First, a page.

The Lighthouse has been following ethyl-EPA as a potential treatment for Huntington's Disease for nearly a decade now. Over time, the rights to this formula were sold by Laxdale to Amarin and the supplement has been variously termed LAX-101, AMR 101 and Miraxion.
There have been a number of promising studies but ethyl-EPA has not yet completed a successful Phase III trial with results that would be likely to satisfy the FDA.
Today, however, Amarin announced that they have filed an application with the European Medicines Agency (EMEA) to market AMR 101 as a treatment for Huntington's Disease. They are basing the application on the results of the TREND-HD study that was conducted in the U.S. and Canada as well as a study of cerebral atrophy (See TREND-HD and Ethyl EPA reduces cerebral atrophy ). The application has been accepted for review.
The Lighthouse will continue to follow developments with AMR 101 (ethyl-EPA).
Thomas Lynch, Chairman and Chief Executive Officer of Amarin, commented “We are pleased to have our EMEA filing for AMR101 in Huntington’s disease accepted for review as it is a disorder of great unmet medical need. Given the excellent safety and tolerability profile of AMR101, and the significant impact it demonstrated in a Phase 3 trial on slowing the disease progression over 12 months, it could offer patients a much needed advance in treatment.”
Mr. Lynch added “While we are now focusing our resources and development activities on our cardiovascular disease programs, pursuing marketing approval for AMR101 to treat Huntington’s disease in Europe remains a potentially valuable opportunity for the Company.”
The application is based on clinical data which includes results from the Company’s multi-centre, double-blind, placebo-controlled Phase 3 study of AMR101 in 316 patients with Huntington’s disease conducted in the U.S. and Canada (TREND-HD). Amarin announced in 2007 the results of its Phase 3 studies conducted in U.S, Canada and Europe in which AMR101 did not show a statistically significant effect at six months, but did however show a significant treatment effect at twelve months, in the 192 patients who completed a six month open label extension to the TREND-HD study. These results were consistent with the positive effect of AMR101 over longer treatment periods of 12 and 24 months in earlier studies conducted by Amarin.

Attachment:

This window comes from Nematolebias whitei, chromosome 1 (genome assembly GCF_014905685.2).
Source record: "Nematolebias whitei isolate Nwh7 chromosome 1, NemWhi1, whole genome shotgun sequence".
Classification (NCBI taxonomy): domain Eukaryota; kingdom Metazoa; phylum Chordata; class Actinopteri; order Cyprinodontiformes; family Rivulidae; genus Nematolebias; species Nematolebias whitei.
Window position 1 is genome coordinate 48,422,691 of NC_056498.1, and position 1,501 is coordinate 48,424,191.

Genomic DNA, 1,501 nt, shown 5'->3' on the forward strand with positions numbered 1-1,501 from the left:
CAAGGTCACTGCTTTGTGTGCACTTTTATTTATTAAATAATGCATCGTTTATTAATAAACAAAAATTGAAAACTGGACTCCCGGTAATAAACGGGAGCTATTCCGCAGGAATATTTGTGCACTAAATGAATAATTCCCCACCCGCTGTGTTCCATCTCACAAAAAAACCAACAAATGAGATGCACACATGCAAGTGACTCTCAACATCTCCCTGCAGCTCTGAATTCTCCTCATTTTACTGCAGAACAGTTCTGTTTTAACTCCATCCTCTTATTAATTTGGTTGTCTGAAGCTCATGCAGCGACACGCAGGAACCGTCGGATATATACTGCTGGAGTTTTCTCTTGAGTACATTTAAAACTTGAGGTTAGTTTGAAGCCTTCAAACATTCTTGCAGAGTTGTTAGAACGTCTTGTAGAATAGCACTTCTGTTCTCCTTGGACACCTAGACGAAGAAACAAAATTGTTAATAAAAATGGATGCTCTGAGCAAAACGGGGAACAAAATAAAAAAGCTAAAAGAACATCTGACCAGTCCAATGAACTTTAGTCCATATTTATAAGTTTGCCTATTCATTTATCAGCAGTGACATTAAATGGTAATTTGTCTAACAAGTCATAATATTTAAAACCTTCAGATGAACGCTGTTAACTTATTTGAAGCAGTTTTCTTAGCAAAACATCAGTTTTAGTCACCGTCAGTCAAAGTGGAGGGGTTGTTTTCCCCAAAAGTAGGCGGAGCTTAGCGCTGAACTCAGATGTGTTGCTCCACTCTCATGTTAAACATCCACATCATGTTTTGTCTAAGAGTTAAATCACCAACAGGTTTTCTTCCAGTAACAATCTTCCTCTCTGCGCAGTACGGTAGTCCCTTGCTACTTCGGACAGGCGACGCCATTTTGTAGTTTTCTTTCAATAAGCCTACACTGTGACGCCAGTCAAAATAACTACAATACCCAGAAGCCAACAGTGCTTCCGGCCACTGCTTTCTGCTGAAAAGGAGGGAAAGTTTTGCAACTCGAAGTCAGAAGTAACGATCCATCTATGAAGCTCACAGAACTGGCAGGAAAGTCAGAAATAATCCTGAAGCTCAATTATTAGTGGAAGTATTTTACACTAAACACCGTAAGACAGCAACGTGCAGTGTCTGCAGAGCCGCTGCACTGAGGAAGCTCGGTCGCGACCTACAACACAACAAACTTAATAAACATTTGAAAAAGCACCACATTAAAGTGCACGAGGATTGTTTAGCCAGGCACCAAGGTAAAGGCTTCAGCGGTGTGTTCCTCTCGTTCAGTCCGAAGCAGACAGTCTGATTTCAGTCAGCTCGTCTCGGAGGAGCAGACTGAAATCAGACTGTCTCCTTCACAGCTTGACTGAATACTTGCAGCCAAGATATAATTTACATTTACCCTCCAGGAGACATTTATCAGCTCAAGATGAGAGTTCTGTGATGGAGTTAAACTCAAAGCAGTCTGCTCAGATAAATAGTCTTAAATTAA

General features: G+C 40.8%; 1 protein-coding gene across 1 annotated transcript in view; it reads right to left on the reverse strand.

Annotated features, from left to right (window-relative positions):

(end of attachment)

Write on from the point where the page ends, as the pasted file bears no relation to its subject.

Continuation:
The filing also included data from a recently published magnetic resonance imaging (MRI) study investigating the comparative effects of AMR101 and placebo on the cerebral pathology of patients with Huntington’s disease. The data show a reduced rate of cerebral atrophy in patients receiving AMR101, with the most significant impact in those areas implicated in the aetiology of Huntington’s disease, including the head of the caudate nucleus.
While no further studies have been conducted since the results of the Phase 3 studies were announced in 2007, the filing did include additional detailed analysis of the data from these Phase 3 studies which further supports the benefit of AMR101 in Huntington’s disease over longer treatment periods.
AMR101 has been designated as an Orphan Medicinal Product in the European Union for the treatment of Huntington’s disease, which, if approved, entitles the drug to ten years of market exclusivity for the approved indication. Amarin has also secured patents for the use of AMR101 to treat Huntington’s disease, with expiry dates ranging from 2020 to 2023.